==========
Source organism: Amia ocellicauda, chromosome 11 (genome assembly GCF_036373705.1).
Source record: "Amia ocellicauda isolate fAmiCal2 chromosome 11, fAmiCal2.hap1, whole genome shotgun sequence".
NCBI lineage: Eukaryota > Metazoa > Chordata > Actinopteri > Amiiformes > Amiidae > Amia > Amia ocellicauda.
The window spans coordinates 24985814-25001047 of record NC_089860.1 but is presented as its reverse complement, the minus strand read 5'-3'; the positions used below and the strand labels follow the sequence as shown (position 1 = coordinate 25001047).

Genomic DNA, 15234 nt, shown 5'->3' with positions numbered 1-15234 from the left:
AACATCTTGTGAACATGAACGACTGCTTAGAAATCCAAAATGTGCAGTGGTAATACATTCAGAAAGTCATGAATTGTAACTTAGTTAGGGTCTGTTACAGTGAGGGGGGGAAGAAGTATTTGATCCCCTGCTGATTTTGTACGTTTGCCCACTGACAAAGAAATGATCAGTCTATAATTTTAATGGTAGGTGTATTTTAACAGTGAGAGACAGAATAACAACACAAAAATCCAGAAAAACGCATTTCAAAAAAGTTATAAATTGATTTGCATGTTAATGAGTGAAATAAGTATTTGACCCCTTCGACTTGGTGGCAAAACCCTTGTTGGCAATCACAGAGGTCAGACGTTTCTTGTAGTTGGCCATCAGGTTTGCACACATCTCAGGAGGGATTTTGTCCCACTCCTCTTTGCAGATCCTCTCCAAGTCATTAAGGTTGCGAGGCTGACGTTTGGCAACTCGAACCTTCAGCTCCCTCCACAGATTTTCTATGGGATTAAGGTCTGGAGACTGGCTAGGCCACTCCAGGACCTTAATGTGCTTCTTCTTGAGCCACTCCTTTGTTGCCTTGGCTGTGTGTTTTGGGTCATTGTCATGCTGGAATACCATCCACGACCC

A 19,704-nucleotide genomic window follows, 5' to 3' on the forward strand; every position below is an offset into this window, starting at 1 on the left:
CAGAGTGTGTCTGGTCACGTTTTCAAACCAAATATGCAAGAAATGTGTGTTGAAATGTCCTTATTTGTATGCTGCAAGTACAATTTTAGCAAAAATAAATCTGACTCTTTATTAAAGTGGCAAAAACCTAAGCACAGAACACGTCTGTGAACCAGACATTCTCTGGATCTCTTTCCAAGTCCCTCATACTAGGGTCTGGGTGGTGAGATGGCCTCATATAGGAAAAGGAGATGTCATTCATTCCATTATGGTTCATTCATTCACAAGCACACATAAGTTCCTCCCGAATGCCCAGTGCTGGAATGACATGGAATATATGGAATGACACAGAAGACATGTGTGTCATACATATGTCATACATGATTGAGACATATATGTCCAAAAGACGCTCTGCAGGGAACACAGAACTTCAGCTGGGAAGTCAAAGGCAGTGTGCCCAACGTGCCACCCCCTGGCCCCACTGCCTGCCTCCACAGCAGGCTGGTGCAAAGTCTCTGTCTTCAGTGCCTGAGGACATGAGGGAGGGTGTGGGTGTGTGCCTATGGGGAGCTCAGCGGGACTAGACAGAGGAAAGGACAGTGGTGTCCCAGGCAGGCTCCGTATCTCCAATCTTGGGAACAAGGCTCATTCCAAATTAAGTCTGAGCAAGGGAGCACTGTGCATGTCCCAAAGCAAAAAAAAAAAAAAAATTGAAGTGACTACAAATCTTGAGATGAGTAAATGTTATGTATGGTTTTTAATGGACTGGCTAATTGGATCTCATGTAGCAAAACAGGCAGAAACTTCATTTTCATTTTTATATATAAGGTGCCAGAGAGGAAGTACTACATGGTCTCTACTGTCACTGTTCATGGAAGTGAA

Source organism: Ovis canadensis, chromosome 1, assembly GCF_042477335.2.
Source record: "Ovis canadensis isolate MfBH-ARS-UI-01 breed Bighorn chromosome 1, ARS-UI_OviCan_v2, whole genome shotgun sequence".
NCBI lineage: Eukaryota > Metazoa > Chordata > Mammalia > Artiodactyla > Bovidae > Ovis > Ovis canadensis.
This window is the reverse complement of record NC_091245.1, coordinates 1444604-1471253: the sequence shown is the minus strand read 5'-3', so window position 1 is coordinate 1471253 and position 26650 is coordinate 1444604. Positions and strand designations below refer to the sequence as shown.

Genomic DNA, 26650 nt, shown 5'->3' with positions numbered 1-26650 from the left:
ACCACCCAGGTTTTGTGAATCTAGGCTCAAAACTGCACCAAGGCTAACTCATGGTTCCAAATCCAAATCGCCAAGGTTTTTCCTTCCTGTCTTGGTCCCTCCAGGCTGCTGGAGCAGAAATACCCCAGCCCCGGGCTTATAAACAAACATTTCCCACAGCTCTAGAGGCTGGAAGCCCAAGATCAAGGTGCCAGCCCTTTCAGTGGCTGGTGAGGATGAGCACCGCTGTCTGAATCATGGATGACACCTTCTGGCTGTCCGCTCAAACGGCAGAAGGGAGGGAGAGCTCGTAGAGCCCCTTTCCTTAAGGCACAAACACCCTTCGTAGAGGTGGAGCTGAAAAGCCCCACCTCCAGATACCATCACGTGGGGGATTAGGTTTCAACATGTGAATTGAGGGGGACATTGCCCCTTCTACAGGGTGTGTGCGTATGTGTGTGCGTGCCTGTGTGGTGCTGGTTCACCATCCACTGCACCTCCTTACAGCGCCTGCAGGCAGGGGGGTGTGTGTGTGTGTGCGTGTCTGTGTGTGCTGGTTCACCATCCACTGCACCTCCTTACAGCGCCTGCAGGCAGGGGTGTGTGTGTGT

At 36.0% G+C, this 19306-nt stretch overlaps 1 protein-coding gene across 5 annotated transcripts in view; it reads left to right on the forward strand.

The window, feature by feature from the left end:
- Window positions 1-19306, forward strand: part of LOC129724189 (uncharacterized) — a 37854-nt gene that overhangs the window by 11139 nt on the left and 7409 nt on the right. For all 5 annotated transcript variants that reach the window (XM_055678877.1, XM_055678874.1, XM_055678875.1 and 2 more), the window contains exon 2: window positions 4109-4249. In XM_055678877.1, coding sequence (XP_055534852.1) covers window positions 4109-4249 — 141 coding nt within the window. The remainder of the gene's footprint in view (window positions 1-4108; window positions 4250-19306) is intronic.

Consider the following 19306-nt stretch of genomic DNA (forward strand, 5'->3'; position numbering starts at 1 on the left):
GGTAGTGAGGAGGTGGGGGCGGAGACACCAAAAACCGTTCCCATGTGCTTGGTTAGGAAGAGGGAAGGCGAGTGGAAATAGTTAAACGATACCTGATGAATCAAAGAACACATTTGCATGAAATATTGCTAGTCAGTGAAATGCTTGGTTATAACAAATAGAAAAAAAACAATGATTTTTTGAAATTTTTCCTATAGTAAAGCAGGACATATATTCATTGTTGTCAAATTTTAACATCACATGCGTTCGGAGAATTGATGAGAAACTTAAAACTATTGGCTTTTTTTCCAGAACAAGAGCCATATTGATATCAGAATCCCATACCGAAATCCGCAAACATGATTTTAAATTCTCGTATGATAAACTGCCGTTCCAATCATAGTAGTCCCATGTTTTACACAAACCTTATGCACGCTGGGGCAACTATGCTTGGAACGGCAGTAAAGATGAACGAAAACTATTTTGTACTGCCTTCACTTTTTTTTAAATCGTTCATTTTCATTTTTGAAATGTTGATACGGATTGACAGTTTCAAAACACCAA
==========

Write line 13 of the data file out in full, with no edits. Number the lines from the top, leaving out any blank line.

Genomic DNA, 26650 nt, shown 5'->3' with positions numbered 1-26650 from the left: